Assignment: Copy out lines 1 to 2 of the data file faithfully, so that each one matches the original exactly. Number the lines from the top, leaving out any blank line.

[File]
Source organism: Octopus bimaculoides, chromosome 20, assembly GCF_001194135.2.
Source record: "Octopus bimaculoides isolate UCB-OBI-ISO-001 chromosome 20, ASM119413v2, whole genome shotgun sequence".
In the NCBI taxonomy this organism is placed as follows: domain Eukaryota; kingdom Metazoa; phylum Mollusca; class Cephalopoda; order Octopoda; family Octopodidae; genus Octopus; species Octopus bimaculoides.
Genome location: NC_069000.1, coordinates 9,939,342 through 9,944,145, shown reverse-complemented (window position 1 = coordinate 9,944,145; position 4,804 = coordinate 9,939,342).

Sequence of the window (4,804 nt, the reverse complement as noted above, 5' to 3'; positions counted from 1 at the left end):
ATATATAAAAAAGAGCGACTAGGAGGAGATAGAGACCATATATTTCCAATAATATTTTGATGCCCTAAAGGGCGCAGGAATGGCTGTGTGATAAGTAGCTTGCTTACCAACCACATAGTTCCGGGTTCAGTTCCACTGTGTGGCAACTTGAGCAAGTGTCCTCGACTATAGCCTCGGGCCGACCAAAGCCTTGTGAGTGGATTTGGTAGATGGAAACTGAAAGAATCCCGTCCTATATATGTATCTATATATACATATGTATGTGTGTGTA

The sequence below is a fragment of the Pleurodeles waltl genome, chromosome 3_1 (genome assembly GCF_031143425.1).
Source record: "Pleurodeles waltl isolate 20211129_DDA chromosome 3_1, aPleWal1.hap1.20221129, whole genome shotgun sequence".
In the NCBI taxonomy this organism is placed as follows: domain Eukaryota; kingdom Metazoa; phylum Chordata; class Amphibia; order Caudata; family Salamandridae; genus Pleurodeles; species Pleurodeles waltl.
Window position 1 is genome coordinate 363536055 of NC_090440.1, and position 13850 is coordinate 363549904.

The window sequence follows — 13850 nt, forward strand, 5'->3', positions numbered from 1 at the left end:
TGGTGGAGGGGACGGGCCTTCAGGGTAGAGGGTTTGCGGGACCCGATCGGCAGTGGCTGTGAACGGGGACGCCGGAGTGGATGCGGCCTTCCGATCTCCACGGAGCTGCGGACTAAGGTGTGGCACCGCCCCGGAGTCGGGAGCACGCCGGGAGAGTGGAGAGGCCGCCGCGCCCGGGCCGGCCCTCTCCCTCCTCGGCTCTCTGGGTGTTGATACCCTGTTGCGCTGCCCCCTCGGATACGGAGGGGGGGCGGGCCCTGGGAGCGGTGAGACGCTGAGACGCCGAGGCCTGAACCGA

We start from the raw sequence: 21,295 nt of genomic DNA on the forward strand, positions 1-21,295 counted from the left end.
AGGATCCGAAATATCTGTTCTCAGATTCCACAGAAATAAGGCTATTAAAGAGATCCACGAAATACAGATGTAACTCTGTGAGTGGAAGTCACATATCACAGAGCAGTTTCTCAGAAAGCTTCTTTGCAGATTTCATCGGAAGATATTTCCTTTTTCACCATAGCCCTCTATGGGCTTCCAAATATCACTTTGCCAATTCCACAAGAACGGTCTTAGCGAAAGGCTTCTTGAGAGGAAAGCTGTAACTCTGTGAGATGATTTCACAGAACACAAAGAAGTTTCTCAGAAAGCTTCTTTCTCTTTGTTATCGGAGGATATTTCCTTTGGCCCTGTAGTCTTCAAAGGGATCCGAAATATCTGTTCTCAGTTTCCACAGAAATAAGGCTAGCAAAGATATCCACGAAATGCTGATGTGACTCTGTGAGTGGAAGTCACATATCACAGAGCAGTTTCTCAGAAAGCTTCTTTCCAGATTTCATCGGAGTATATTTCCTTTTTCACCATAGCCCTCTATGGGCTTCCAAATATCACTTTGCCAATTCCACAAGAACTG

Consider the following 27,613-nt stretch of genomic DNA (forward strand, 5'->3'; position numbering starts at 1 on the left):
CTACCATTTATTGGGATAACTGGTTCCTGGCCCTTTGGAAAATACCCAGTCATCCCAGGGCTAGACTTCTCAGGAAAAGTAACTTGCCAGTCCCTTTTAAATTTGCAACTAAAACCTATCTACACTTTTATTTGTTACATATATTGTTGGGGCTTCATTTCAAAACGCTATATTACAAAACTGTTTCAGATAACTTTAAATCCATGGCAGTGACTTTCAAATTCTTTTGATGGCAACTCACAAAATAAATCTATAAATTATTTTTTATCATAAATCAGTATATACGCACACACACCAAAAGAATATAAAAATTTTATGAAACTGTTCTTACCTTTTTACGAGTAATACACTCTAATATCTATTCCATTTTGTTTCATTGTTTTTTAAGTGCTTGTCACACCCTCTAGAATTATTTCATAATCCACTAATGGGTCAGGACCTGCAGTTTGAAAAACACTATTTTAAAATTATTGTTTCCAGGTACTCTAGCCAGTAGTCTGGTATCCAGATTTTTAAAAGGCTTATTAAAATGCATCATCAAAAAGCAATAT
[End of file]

Source organism: Octopus bimaculoides, chromosome 20, assembly GCF_001194135.2.
Source record: "Octopus bimaculoides isolate UCB-OBI-ISO-001 chromosome 20, ASM119413v2, whole genome shotgun sequence".